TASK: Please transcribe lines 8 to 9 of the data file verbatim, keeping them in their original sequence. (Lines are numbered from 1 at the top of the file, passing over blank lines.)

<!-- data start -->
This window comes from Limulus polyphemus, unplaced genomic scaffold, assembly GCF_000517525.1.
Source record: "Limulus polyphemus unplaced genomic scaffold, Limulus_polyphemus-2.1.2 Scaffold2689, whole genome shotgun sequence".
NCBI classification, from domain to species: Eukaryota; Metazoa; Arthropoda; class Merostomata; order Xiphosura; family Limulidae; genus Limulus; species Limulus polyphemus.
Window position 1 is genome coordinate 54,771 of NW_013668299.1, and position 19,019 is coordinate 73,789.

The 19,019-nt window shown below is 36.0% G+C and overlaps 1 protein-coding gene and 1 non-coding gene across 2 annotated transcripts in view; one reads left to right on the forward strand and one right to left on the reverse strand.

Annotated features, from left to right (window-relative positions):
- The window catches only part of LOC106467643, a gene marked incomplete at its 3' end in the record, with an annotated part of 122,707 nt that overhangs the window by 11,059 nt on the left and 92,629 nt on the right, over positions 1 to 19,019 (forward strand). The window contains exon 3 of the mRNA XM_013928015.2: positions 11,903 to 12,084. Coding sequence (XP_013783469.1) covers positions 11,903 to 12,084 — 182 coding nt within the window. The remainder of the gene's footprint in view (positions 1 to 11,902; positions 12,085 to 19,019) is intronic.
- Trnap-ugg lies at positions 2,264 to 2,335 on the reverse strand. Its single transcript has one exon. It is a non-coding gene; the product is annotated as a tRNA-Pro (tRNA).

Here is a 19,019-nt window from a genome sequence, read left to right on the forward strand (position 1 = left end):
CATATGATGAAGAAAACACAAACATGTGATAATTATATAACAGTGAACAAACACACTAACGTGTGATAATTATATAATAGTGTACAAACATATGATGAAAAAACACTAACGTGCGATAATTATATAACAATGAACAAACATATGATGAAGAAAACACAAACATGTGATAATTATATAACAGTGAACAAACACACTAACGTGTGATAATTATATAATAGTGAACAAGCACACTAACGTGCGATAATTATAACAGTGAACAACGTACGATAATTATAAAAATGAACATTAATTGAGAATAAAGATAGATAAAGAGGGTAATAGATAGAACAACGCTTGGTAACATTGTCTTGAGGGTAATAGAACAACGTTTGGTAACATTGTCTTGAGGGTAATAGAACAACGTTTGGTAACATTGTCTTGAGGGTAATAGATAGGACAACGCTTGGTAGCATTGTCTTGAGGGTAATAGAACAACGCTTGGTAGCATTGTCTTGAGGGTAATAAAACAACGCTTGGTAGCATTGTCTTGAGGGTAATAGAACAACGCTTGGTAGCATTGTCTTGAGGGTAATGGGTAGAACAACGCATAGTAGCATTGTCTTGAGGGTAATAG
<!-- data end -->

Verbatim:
- Trnap-ugg lies at positions 2,264 to 2,335 on the reverse strand. Its single transcript has one exon. It is a non-coding gene; the product is annotated as a tRNA-Pro (tRNA).

Here is a 19,019-nt window from a genome sequence, read left to right on the forward strand (position 1 = left end):